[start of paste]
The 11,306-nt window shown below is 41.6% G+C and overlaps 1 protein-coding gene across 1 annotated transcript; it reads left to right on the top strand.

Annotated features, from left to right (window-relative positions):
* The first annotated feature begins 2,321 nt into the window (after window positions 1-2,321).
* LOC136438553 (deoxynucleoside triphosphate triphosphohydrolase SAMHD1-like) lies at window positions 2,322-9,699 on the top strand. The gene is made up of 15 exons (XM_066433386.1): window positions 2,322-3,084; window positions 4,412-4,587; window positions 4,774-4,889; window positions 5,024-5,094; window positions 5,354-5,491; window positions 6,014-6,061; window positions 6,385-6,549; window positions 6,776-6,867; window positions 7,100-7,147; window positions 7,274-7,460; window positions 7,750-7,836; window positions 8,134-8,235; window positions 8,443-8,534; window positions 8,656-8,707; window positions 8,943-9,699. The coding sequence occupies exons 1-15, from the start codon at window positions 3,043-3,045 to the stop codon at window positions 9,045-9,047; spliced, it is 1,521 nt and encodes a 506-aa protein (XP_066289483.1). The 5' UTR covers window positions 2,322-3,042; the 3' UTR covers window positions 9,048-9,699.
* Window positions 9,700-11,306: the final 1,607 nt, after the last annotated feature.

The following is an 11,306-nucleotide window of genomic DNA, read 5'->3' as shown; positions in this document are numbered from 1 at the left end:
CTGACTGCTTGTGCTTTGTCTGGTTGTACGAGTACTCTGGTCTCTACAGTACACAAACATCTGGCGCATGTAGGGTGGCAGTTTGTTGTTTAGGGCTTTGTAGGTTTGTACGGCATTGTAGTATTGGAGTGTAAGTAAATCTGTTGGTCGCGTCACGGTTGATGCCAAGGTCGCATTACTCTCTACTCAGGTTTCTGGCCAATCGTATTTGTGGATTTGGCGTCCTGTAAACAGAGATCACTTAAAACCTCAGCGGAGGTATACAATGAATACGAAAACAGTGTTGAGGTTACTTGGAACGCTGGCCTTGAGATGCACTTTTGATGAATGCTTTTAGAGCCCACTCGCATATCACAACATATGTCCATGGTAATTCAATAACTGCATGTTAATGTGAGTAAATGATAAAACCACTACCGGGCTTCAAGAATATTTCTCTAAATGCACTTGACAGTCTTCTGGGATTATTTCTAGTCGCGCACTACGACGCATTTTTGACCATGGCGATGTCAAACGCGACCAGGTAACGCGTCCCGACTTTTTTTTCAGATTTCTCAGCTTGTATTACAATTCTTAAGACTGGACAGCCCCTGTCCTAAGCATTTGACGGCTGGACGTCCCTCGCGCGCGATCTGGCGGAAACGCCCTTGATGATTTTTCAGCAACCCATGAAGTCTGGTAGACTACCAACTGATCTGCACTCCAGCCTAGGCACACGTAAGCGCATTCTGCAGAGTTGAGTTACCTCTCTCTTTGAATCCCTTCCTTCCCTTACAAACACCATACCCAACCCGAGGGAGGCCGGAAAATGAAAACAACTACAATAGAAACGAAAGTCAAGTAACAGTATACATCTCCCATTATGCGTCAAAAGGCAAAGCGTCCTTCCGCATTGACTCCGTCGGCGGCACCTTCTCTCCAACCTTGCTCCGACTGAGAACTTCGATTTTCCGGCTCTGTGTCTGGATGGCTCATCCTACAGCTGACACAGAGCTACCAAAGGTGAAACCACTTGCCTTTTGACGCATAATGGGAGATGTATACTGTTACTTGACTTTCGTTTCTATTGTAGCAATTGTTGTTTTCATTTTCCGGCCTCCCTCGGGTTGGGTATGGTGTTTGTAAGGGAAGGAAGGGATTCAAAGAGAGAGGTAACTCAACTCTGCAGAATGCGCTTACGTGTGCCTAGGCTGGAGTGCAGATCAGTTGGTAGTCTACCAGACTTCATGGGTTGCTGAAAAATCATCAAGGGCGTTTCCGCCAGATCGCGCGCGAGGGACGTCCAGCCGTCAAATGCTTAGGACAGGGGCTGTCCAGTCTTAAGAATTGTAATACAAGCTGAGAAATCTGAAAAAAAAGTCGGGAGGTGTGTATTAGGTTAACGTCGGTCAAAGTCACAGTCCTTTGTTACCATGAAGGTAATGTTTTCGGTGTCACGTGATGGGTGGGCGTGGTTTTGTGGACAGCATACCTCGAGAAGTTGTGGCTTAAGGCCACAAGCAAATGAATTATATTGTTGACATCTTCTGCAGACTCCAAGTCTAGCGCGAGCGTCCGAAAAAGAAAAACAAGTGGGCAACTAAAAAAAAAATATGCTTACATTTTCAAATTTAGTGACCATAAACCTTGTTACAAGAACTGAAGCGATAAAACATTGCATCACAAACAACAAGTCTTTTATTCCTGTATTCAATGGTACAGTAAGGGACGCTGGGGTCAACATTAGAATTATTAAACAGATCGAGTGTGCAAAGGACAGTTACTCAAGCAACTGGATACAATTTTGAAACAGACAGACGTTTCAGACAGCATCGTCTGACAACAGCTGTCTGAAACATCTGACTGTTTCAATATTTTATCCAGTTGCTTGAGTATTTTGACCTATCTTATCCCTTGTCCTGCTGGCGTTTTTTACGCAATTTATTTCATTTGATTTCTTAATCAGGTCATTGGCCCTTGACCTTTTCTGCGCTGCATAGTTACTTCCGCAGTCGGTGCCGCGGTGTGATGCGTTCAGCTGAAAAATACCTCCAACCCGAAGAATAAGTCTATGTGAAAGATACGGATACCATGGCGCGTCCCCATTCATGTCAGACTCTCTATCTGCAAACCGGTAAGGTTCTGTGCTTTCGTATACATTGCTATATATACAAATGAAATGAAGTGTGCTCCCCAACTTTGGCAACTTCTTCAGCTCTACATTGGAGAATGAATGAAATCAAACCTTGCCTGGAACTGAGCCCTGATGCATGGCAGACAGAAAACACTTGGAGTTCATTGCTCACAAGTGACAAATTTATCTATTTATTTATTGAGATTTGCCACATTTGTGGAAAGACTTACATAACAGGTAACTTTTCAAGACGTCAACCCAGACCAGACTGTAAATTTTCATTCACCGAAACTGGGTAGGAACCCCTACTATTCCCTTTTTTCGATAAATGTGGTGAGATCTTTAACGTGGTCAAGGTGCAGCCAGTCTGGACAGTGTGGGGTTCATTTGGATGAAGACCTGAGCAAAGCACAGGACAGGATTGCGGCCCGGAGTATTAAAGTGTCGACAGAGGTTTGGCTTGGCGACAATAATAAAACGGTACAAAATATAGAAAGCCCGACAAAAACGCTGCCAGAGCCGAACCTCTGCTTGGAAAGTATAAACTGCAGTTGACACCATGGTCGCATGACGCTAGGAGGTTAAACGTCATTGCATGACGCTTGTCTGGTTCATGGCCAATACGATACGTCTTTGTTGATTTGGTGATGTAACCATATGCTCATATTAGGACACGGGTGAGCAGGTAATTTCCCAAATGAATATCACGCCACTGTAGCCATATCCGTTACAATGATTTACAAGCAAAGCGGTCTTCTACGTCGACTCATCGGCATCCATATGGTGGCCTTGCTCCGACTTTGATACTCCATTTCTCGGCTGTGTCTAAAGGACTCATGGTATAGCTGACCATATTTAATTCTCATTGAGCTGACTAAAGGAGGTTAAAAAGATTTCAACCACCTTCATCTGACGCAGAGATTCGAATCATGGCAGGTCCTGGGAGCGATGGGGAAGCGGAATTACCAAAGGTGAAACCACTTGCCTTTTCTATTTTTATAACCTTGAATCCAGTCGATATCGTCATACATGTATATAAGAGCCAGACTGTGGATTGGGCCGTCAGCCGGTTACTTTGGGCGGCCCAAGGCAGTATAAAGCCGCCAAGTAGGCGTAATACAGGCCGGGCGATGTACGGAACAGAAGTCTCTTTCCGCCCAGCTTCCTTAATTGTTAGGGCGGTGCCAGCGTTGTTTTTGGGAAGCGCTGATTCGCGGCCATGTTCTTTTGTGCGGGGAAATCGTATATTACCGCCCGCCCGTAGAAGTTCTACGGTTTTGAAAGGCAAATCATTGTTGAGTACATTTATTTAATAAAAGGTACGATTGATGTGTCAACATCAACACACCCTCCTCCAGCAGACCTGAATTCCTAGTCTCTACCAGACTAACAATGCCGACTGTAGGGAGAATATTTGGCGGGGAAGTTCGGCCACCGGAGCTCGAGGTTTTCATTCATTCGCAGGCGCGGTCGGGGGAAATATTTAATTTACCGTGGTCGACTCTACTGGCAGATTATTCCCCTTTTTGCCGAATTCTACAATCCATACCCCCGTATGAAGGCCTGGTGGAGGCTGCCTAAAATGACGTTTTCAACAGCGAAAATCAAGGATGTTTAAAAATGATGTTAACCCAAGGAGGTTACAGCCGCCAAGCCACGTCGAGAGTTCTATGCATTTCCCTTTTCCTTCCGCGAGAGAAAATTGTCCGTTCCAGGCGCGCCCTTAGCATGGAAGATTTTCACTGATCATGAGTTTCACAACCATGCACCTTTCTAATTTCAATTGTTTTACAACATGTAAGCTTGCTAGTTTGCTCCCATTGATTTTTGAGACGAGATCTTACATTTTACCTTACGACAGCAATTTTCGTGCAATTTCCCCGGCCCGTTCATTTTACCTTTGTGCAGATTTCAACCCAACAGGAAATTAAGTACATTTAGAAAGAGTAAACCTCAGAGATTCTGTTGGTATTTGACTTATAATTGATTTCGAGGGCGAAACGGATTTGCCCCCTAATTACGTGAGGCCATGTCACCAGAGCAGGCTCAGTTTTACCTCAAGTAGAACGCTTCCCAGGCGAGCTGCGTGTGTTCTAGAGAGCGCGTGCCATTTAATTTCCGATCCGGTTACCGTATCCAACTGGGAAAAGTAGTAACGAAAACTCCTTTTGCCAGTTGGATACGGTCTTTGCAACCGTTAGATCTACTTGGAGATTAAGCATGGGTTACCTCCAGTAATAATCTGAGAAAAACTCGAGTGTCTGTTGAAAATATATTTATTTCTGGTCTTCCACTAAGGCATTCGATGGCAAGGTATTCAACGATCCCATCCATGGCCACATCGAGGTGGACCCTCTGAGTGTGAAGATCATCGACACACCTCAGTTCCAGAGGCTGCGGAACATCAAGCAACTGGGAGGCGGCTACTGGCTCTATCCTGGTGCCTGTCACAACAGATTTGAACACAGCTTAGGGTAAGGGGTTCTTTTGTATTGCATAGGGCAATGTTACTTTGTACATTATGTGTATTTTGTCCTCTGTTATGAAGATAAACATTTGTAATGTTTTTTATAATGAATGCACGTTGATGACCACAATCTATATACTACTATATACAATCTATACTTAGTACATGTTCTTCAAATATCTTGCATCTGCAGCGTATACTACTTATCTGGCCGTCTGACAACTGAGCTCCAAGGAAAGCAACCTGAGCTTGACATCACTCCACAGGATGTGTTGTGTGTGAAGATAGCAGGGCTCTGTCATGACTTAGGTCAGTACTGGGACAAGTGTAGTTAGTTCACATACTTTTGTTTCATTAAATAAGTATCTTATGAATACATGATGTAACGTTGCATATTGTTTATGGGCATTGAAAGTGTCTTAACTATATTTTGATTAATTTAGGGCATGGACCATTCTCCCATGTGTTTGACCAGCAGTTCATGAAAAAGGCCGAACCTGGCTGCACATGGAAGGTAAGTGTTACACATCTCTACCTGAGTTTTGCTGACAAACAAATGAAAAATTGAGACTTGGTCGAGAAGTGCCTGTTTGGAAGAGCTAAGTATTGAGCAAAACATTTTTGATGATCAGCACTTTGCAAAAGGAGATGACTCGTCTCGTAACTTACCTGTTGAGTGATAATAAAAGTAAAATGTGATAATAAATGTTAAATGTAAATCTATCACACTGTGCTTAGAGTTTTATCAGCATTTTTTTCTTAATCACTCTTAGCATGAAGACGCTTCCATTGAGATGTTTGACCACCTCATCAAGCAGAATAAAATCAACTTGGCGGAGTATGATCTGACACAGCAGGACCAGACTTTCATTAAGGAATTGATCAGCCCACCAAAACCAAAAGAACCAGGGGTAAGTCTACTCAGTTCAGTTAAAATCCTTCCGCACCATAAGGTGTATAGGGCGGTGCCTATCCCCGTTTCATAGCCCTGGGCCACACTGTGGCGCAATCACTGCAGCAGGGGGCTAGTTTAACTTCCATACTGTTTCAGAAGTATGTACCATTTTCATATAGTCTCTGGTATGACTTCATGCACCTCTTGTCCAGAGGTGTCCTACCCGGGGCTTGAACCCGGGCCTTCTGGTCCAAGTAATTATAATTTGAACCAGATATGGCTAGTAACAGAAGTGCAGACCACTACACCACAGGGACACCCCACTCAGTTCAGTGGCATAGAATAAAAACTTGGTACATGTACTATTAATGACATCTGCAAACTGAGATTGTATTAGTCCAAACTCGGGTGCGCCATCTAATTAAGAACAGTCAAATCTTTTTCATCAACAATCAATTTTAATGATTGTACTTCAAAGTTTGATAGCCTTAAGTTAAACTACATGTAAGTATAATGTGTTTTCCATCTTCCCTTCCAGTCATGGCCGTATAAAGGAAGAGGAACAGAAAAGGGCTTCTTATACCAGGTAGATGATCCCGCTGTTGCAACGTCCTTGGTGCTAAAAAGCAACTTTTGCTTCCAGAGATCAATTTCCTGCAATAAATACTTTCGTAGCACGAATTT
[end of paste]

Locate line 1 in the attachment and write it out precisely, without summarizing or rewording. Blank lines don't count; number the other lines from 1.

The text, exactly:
The 11,306-nt window shown below is 41.6% G+C and overlaps 1 protein-coding gene across 1 annotated transcript; it reads left to right on the top strand.